#PressforProgress: Kelley Howes

Kelley Howes is of counsel in our Denver office. She has experience with a wide range of legal, regulatory, compliance, corporate governance, insurance, and other matters relating primarily to the representation of U.S. registered and unregistered investment companies, offshore funds, registered investment advisers, transfer agents, and broker-dealers.

What does International Women’s Day mean to you?

International Women’s Day is a visible opportunity for organizations and individuals to shed light on the continuing need for gender parity across so many aspects of society. It is a day to commit to action to help propel more women into leadership positions.

More importantly, it is a day to celebrate! This year we can celebrate concrete steps toward minimizing the gender pay gap in Iceland, the bright spotlight shining on sexual harassment in the workplace through the #MeToo and #TimesUp movements, and the voice so many women and men, of every age, color, ethnicity, background, and religion are finding—and using—to challenge the status quo.

Describe a way that you’ve seen a colleague at MoFo press for progress.

I love watching of counsel Joshua Ashley Klayman push the boundaries on digital assets and blockchain, where she is globally recognized as an authority in a developing area of law.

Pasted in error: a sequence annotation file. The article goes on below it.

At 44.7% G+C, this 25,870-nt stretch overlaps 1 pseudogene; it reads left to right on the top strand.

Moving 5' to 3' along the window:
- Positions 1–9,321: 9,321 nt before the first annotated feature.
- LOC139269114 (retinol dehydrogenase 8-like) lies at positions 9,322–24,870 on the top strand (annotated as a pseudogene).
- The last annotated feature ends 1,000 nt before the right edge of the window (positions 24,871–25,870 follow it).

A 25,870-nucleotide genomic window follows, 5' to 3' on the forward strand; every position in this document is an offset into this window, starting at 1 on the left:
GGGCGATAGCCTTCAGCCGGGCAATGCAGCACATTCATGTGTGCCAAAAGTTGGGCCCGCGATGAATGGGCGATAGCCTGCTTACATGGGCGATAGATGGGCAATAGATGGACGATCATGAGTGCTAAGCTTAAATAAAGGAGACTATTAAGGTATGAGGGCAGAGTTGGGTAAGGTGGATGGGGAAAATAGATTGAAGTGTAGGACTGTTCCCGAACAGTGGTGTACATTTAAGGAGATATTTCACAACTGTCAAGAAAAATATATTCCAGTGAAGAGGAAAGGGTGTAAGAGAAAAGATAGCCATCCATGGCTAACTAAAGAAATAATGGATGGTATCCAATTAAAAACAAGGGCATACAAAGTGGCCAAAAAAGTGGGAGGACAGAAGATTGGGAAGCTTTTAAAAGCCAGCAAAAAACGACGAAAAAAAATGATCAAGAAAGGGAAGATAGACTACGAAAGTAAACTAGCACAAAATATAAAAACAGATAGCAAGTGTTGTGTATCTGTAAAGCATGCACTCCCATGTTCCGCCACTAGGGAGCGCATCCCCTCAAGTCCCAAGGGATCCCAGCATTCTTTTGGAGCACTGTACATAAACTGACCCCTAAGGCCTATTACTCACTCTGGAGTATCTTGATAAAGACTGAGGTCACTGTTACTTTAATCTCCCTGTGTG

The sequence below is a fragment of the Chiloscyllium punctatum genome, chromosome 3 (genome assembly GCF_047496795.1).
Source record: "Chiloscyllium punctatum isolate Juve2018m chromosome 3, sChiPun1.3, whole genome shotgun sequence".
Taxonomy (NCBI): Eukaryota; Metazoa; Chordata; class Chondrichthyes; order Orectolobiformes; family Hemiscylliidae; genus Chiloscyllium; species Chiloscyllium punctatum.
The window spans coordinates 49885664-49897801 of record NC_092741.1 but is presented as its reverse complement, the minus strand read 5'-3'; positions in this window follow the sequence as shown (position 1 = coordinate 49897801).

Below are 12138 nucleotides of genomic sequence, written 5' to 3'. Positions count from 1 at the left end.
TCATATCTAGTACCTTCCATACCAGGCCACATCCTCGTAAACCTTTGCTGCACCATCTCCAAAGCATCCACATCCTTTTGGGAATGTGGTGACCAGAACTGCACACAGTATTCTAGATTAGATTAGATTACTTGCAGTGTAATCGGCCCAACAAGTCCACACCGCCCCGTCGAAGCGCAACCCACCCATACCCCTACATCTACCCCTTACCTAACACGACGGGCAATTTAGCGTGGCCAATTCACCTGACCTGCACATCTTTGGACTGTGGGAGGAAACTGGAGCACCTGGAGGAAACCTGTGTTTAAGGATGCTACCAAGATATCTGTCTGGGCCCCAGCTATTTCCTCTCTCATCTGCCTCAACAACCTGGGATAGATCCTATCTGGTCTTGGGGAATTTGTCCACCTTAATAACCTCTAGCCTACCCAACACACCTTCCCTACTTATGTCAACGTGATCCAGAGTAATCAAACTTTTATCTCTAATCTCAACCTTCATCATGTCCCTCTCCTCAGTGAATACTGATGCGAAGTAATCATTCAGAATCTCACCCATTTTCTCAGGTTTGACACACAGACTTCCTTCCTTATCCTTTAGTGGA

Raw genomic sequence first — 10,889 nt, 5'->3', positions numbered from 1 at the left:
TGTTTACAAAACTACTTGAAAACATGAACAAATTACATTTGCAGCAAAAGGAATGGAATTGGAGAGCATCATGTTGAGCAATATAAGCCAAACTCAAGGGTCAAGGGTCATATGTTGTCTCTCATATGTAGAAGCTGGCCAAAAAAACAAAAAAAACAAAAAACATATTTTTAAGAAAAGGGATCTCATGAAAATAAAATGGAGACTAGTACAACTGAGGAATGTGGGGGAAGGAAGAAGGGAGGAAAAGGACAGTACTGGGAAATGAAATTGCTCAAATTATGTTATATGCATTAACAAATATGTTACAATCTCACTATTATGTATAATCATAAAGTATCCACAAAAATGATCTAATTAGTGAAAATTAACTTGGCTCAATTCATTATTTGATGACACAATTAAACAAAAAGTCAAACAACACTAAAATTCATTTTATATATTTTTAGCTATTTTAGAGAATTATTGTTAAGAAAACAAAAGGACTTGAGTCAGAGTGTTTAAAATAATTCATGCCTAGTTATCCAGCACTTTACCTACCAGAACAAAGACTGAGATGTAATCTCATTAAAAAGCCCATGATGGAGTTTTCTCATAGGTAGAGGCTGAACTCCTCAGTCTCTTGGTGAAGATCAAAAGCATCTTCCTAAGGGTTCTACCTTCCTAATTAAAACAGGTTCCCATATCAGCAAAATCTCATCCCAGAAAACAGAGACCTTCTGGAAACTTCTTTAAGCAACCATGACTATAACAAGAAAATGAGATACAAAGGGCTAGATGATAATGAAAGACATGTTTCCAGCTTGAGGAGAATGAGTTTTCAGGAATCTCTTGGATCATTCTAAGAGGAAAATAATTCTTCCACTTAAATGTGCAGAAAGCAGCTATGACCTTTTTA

Josh presses for progress in a transparent collegial manner not only within the firm but more broadly in her active social media presence, speaking engagements, and her advocacy for diversity in this new industry. She is brilliant and collaborative, and is genuinely pleasant to work with, in a fast moving technology and finance based industry that seems to change daily and faces regulatory and political headwinds. She is also a devoted mother to her four kids and an active pro bono participant. Her energy is seemingly boundless!

What woman most inspires you, and why?

Is it a cliché to say my mother? She went back to work as a bank teller when I was in high school while simultaneously pursuing her bachelor’s degree and raising me and my two brothers as a single parent.

She went on to become the corporate head of human resources for a successful regional community bank where she helped handle multiple integrations of smaller banks, often as the only woman on the integration team. Throughout her career, she was unfailingly polite and hardworking and personified —for me—the word “gracious.”

Despite physical setbacks caused by illness in recent years, she inspires me daily with her positive attitude and unfailing sense of humor.